How important is realism and what makes it real?

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This week, the governor flashes a rosary and crucifix, and while our team may be trying to conceal their surprise, we can see that they are more than a bit shocked. If you haven’t read the backstory on the government’s stand on religion, you can find it here, early in chapter 1, and in the chapter 2 prologues. I’m going to let you sort that out for now.

Kristin Broulliard's silent commentary.
Kristin Broulliard’s silent commentary.

Today I thought I would center the discussion on realism. 

The future of The Lightstream Chronicles is built with “artifacts” that, by virtue of the narrative, become infused with meaning. At the same time, they are intended to provide a sense of realism and increase engagement, as well as foster discussion and debate. Because design permeates culture, and is an inextricable part of daily life. Design and technology quickly blend in, and the people living in, and with it, don’t particularly take notice of it.

There has been a document floating about that I came across while stalking the pages of Carnegie Mellon’s Design Fiction and Imaginary Futures blog, called the Critical Engineering Manifesto which appears to be co-written by a group from Berlin in 2011. The team, Julian Oliver, Gordan Savičić, and  Danja Vasiliev, have put together a rather ominous truism of the power of engineering and design in our culture today and especially in the future.

If we assume that the critical engineer shares at least some definition, in principle, with critical design popularized by Dunne & Raby, then its purpose, is a critique on engineering and perhaps technology and their affect on culture. As Dunne & Raby help to define critical design, it “uses speculative design proposals to challenge narrow assumptions, preconceptions and givens about the role products play in everyday life.”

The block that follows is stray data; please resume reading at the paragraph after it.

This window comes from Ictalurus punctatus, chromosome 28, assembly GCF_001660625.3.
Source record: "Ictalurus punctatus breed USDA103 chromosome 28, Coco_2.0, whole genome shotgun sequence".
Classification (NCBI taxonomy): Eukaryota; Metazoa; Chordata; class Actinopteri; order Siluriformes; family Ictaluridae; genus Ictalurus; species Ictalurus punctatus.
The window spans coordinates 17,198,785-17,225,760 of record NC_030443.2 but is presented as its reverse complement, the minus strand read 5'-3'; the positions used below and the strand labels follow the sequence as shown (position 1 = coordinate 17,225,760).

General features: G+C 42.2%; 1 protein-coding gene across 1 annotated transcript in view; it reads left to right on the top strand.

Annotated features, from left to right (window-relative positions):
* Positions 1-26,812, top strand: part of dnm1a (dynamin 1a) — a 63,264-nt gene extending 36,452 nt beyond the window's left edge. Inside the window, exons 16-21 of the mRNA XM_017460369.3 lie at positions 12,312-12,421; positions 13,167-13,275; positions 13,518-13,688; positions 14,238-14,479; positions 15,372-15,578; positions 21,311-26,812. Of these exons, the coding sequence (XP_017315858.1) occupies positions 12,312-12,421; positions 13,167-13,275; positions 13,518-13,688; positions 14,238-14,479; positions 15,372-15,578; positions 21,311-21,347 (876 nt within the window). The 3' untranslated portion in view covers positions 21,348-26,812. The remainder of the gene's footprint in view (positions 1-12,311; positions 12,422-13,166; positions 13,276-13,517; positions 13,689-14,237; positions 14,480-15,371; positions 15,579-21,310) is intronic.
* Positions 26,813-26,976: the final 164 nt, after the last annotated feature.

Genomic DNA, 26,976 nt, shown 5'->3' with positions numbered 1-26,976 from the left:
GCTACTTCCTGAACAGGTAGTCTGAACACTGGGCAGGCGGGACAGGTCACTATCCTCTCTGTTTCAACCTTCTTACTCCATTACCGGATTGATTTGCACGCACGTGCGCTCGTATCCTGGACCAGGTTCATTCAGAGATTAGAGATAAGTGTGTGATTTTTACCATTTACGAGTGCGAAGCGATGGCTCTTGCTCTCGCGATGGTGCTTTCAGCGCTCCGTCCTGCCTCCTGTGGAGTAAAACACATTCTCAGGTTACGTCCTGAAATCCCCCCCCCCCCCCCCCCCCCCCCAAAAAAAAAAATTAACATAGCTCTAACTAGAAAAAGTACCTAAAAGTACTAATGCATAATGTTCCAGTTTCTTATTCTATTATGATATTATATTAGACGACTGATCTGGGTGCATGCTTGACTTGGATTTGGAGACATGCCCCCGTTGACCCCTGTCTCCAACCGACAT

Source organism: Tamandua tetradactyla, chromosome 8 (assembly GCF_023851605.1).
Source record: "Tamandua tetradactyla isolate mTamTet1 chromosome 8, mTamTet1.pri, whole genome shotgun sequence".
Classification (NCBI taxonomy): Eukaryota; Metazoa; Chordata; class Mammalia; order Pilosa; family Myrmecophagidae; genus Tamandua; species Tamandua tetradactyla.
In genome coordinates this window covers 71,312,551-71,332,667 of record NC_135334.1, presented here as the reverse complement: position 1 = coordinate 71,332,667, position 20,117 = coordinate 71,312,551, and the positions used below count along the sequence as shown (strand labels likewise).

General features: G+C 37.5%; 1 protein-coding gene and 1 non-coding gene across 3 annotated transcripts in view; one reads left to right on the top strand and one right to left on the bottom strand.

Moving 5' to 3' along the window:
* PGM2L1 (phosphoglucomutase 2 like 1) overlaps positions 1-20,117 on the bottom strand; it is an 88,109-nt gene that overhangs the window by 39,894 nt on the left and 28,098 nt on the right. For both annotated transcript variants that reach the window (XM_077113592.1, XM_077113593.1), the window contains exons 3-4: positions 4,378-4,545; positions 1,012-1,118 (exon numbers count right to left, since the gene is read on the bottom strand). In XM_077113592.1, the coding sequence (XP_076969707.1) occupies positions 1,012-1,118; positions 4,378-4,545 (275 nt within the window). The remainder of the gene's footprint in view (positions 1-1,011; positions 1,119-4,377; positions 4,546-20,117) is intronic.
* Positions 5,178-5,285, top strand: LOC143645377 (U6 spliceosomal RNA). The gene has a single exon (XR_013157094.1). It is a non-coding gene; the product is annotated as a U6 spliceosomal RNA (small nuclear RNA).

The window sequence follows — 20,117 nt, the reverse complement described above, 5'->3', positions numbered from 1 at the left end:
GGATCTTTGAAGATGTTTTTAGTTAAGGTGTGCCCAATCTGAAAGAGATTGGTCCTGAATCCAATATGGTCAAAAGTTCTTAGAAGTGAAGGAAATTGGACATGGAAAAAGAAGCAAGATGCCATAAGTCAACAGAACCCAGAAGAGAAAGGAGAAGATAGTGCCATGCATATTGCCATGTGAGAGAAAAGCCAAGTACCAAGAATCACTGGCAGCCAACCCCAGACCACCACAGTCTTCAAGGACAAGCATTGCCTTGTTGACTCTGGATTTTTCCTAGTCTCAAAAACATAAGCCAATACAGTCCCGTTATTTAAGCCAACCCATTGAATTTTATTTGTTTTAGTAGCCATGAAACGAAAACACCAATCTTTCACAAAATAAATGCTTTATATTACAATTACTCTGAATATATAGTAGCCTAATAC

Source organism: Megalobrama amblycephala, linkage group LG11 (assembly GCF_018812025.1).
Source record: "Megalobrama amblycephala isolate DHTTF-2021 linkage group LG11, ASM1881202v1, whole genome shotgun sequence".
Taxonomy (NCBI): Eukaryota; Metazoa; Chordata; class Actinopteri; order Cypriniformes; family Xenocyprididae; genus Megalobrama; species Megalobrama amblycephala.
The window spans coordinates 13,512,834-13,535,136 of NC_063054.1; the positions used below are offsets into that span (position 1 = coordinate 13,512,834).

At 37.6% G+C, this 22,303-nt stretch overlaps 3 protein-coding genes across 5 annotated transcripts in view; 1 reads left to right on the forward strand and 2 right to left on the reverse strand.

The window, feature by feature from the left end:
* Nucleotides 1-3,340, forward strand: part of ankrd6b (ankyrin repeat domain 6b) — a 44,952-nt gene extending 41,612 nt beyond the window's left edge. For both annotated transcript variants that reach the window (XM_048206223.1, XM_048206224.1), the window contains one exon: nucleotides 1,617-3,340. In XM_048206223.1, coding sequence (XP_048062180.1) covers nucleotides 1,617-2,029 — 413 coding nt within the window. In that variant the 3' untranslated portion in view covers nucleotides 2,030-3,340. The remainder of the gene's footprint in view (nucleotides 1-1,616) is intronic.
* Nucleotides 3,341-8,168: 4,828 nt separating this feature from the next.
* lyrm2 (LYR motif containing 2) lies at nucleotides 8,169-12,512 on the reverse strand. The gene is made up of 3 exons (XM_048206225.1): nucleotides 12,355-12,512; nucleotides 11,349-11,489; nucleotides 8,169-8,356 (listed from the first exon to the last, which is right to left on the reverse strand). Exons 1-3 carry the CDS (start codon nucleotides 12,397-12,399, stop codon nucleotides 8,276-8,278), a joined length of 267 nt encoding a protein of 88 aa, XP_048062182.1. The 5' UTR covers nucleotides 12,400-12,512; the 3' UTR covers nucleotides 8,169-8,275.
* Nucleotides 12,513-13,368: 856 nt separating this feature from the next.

The Critical Engineering Working Group and their manifesto share a similar spirit. Number 5 of the 10-point manifesto reads:

     “5. The Critical Engineer recognises that each work of engineering engineers its user, proportional to that user’s dependency upon it.”

As I have written many times our smart phone, is a prime example: a designed technology that brings with it new efficiencies, and at the same time, engenders new behaviors. It has undeniably engineered us as well.

Therein lies the role of the diegetic prototype for design fiction. iPads, smart phones, vibrating reminders, 160 character thoughts exchanged with total strangers are likely just the beginning. But, to fully absorb the impact of our creations that have begun to create on their own, we need to think. Somehow, our speculative design needs to break through and become real enough to provoke us to think about the future and become more engaged in it.

Realism, I believe plays a significant role in this breakthrough objective. Realism, however, can be achieved in many ways beyond the most obvious, material fabrication. Indeed, the realism that made 2001 A Space Odyssey, Minority Report, or even Her so memorable, was not real at all, it just seemed that way. Yes, these artifacts from the future — the devices and technologies made scientifically plausible and logically designed — were so believable that they blended in, but what made them seem most real was how commonplace they were to their users. It was the way the characters interacted and behaved with these devices.

The Lightstream Chronicles quite obviously stops short of material fabrication, and leans heavily on the realism that can be conveyed through CG. But though the digital forms of these artifacts have dimension and virtual physicality, the emphasis is on how they can go unnoticed. Just as with our present-day artifacts like smart phones and laptops, they blend into the scheme of everyday. They are ubiquitous in the culture, yet they serve to influence social interaction and individual behavior.

The use of diegetic prototypes can suspend disbelief about the future scenarios, and through an examination of culture and context, individuals can contemplate present-day decisions that will affect the future on an individual basis.

Indeed, I believe that realism is key. It is important to examine what makes it real to us and ask how real it needs to be to actually provoke us to think and encourage us to engage in our future.

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